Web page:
If I had an illusion of separateness before reading this book, it was dispelled in the pages as I read, mesmerized from the first paragraph. This novel is evidence of why people read books. The prose is extraordinary, poetic, and in a sense revolutionary as it weaves through time and history dispelling any sense of linear thinking but allowing one to react, feel and ponder the meaning of Life with a big L. I finished the last page and marveled at the power of the writing and then almost immediately, I started it from the beginning and read it again— Gayle's Staff Picks
July 2013 Indie Next List
“Simon Van Booy's newest novel reminded me simply what it means to take joy in reading again. The story, spanning over a number of decades, delicately intertwines the lives of several characters who at a glance seem like strangers at first, but are in fact are making unforgettable impacts on each others' lives. This marvelously written book sinks its teeth into the hell of war, the pain and unspeakable joy of loving another human being, and what it means to grow up and grow older. With the introduction of each new character, pieces of the story begin to fall flawlessly into place, building upon a truth that Van Booy clings to- that there are no coincidences and the experiences we share with others are vital in shaping who we are as individuals. He has crafted such a delicious story with such believable and personable characters that it was difficult to put this book down!”
— Hannah Hester, Lemuria Bookstore, Jackson, MS
In The Illusion of Separateness, award-winning author Simon Van Booy tells a harrowing and enchanting story of how one man’s act of mercy during World War II changed the lives of strangers, and how they each discover the astonishing truth of their connection.
Whether they are pursued by Nazi soldiers, old age, shame, deformity, disease, or regret, the characters in this utterly compelling novel discover in their, darkest moments of fear and isolation that they are not alone, that they were never alone, that every human being is a link in an unseen chain.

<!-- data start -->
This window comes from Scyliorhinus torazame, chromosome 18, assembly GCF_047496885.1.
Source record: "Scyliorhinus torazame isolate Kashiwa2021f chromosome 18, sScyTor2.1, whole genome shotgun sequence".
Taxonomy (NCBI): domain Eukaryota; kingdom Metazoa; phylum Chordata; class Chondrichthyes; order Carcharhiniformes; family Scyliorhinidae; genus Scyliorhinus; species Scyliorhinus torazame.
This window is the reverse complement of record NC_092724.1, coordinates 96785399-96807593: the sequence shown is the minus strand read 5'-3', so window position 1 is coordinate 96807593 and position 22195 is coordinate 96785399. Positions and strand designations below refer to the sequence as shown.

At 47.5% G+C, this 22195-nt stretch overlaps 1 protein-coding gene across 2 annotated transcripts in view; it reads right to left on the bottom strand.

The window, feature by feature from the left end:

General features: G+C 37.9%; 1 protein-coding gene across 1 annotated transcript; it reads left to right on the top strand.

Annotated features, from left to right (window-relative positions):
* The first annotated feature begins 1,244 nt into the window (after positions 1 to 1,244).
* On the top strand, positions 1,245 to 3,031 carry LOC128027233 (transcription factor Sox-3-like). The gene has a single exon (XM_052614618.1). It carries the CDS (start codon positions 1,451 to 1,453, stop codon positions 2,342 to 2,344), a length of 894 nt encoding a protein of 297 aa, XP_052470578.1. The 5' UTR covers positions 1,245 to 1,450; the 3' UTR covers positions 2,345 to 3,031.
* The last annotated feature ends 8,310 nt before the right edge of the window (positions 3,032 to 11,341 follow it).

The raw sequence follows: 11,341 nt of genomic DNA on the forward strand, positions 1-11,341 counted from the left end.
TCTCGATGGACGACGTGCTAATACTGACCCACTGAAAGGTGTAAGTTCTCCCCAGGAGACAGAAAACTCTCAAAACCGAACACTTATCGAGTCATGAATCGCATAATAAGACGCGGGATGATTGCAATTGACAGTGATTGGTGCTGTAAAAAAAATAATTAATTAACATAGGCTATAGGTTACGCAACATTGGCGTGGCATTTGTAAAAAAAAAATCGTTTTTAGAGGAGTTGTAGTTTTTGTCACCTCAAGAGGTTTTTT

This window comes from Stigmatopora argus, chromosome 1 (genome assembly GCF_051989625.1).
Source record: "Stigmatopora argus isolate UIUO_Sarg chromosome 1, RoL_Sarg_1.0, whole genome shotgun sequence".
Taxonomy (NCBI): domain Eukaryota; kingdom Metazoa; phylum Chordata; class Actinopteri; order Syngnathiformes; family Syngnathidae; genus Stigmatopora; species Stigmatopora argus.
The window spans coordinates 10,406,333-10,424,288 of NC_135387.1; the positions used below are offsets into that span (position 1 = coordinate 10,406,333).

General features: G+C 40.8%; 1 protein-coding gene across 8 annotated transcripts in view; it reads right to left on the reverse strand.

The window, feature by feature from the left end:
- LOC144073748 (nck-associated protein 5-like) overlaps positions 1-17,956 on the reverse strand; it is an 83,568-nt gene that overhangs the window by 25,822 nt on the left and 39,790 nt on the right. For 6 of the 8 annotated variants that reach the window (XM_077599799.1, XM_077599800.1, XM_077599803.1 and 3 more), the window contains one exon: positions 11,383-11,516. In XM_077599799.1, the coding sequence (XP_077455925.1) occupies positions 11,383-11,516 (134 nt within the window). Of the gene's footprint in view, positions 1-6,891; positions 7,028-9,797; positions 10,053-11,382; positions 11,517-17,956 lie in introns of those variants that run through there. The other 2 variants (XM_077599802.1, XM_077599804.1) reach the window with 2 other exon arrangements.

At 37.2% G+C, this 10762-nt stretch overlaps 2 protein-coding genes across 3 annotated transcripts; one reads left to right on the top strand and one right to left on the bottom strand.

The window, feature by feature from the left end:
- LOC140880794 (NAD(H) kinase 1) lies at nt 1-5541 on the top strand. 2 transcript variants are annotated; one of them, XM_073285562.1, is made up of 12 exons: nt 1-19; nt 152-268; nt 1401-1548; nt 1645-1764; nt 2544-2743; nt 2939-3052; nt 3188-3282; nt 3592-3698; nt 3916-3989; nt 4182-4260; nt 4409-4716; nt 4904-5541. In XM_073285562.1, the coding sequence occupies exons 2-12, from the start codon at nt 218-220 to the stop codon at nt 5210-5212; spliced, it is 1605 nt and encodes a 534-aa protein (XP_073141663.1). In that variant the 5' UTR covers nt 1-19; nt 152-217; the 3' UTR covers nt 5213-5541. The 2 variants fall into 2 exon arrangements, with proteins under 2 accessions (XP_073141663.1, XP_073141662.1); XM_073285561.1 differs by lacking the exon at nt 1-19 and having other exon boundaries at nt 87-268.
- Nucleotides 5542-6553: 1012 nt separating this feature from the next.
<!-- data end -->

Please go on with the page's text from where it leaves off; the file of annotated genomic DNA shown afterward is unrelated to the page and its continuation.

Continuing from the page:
The Illusion of Separateness intertwines the stories of unique and compelling characters who—through seemingly random acts of selflessness—discover the vital parts they have played in each other’s lives.
About the Author
Simon Van Booy is the author of two novels and two collections of short stories, including The Secret Lives of People in Love and Love Begins in Winter, which won the Frank O'Connor International Short Story Award. He is the editor of three philosophy books and has written for The New York Times, The Guardian, NPR, and the BBC. His work has been translated into fourteen languages. He lives in Brooklyn with his wife and daughter.
“The uncanny beauty of Van Booy’s prose, and his ability to knife straight to the depths of a character’s heart, fill a reader with wonder….There are so many wonderful sentences in this book, a reviewer groans for want of room to list them.”
— San Francisco Chronicle
“Masterful prose....From minimalistic sentences he wrings out maximum impact, stripping away artifice and elaboration in favor of stark, emotional clarity and honesty.”
— Boston Globe
“His writing is consciously poetic and at times aphoristic, and he deftly portrays his characters’ raw emotions.”
— Wall Street Journal
“Van Booy writes like Hemingway but with more heart. It’s a gorgeous story about people whose lives are connected all because of a baby who is saved during World War II. Warning: don’t read this in public, or you might sob in front of strangers.”
— New Hampshire Public Radio
“World War II flashbacks, random acts of kindness, and the amazing thing that happens when seemingly disparate story lines come full circle.”
— Daily Candy
“Using restraint and a subtle dose of foreshadowing, Van Booy expertly entangles these disparate lives; but it’s what he leaves out that captures the imagination. Full of clever staccato sentences bookended by snippets of inner monologue -- obvious, but ripe with meaning, the writing is what makes this remarkable book soar.”
— Publishers Weekly (starred review)
“A spare, elliptical story of human connection, framed by the horror of World War II….The story snaps together beautifully. A brilliant if elusive novel that shows how a single act can echo through time.”
— Library Journal
“This short and deceptively simple novel, which affords the pleasure of discovering its well-wrought patterns, is likely to grow in stature as it lingers in memory.”